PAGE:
Solution 257 - Complete Love
Ever noticed how most of us tend to gloss over the unconventional people in our quest for love or sex? Take the gamification of Tinder for instance – would you swipe right for (match with) a profile if they claimed to be amputee lovers or if they asked for a partner who was looking for sex among the elderly? This is where Niermann’s story begins.
Solution 257: Complete Love (translated from German by Amy Patton), is set during the 2011 Occupy movement in Berlin, and calls for a ‘completism’ of justice through intimacy. It’s not enough to aspire for social justice in terms of money and welfare – we also require to equally distribute our love to everyone in society – including those that we discriminate as elderly, disabled, and ugly.
Provocative, erotic and enlightening, Complete Love marks the 13th issue of the entertaining Solutions series. It follows the story of the shrewdly named stay-at-home dad and freelance writer Karl, who takes Marx’s theory a step further. Full of tales of seduction, debates on decorum, sexual fantasies and public orgies, Complete Love will take the reader into a strange world of sex and intimacy, politics and emotion – a world full of the possibilities of attaining complete love and joining the ranks of the Army of Love.
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The Bramard's Case
Considered one of the most prolific Italian writers of his generation, Davide Longo’s presence at the Hay Festival is going to be a treat. While more famously known for his chilling and evocative dystopian fiction, The Last Man Standing, Longo will be talking about his more recent novel The Bramard’s Case at the festival.
Written in an almost lyrical, fatalistic prose, Longo’s The Bramard’s Case (translated from Italian by Silvester Mazzarella) is a Euro-Noir, revenge thriller. The language is sparse and often the reader is expected to fill in the gaps in the subdued descriptions. Stylistically, Longo’s book is a departure from your typical run-of-the-mill thrillers, encouraging the readers to use their imagination as the story progresses to its denouement.
Corso Bramard is a retired police officer who left the service after his wife and daughter were murdered by a serial killer he was tracking. It has been almost two decades since Bramard lost his family and he is a teacher now. He lives an insular life of quiet desperation in the mountains near Turin and has a self-destructive streak in him.
Bramard cannot get over his past, because each year he receives a taunting letter from the killer. However, this year, the killer seems to have made a mistake and left a clue behind. Bramard recruits the help of the unconventional police officer Isa, and together they begin a search for the killer. The chapters alternate between Bramard and the killer’s story, written in a masterfully guarded and measured language.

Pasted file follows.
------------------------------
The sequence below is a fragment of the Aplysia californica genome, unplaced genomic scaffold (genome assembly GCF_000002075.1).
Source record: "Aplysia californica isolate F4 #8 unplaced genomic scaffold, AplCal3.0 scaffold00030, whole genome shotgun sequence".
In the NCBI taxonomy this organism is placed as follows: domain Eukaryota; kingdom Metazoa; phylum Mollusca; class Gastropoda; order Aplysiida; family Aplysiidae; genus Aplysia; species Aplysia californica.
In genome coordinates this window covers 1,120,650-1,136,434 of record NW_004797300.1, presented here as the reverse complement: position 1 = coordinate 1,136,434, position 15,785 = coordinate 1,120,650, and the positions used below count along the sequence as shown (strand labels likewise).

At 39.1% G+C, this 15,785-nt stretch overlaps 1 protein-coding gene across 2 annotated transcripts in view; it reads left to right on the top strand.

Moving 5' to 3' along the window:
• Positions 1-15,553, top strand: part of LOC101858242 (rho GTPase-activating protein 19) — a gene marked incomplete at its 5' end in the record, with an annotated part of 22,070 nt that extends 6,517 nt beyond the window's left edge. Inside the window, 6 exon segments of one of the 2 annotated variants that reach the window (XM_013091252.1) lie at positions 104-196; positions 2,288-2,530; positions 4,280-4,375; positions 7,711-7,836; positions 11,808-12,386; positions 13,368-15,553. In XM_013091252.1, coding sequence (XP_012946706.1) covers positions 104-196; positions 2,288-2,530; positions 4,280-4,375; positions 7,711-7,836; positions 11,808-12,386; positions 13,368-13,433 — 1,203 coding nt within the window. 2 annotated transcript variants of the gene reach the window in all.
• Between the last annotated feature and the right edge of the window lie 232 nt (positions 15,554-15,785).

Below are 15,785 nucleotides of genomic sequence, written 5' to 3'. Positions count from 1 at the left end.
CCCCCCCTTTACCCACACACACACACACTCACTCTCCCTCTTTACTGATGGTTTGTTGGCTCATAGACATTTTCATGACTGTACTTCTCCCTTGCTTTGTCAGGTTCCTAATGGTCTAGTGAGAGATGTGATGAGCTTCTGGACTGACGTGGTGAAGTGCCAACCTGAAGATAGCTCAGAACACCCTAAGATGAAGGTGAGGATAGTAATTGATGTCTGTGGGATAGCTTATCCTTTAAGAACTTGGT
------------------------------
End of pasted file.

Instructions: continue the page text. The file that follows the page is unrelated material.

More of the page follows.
The book is a must read for this year’s Hay Festival because of its departure from the conventional structure of a thriller and the glimmer of hope that it provides.
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Selecting only one book from the brilliant collection of translations by Daniel Hahn was a tough call. But I finally chose Victus for this reading list because this epic tale about life, war, heroism, betrayal, sex, and philosophy, set in 18th Century Spain, fits in perfectly with Hay Festival’s theme of “Imagine the World.”
Authored by Catalan anthropologist Albert Sánchez Pinol and translated into English by the British translator Hahn, this epic historical novel is narrated in the first-person voice of the cantankerous, 98-year-old Martí Zuviría. He is the rouge anti-hero of the novel who introduces the readers to his military engineering education, his numerous youthful escapades and sexual encounters, and provides a background to his Machiavellian betrayal of the very country he was meant to protect.
Victus is a pervasive tale that provides a rare insight into the real historical events and personalities involved during the War of the Spanish Succession. This book will appeal to history and war novel enthusiasts as well as the casual reader looking for an expansive fiction recounting the Catalonian history.
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